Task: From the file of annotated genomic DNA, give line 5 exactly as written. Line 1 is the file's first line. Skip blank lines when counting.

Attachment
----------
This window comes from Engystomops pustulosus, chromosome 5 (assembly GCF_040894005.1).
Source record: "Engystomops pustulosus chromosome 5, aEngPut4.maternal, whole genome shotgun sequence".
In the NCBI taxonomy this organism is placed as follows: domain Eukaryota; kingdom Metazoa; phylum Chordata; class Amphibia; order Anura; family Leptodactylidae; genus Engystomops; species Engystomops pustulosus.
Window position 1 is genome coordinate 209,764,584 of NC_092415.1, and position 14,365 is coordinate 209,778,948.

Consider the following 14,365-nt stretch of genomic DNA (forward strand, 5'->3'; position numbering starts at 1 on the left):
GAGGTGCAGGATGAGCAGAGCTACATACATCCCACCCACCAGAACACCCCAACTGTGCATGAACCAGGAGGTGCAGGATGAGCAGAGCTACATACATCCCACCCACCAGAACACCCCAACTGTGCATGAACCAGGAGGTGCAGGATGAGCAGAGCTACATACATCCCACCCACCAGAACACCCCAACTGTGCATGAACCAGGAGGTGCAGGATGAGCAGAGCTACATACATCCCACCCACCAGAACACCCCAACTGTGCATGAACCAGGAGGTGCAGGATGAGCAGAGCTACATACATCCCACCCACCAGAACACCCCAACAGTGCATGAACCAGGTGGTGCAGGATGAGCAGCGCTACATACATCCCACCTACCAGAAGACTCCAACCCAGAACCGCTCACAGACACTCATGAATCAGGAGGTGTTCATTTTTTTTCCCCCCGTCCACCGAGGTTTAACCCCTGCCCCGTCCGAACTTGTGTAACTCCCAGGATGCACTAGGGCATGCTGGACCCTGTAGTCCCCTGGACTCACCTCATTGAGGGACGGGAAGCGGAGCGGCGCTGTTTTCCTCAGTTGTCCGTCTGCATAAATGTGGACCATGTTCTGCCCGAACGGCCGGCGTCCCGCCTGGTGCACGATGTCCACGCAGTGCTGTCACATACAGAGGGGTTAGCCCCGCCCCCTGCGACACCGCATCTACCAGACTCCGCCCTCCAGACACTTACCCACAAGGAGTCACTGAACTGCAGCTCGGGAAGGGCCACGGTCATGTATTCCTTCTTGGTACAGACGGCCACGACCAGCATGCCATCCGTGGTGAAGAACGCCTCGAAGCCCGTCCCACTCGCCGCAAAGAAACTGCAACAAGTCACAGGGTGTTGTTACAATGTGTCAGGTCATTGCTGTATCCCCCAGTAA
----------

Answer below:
Consider the following 14,365-nt stretch of genomic DNA (forward strand, 5'->3'; position numbering starts at 1 on the left):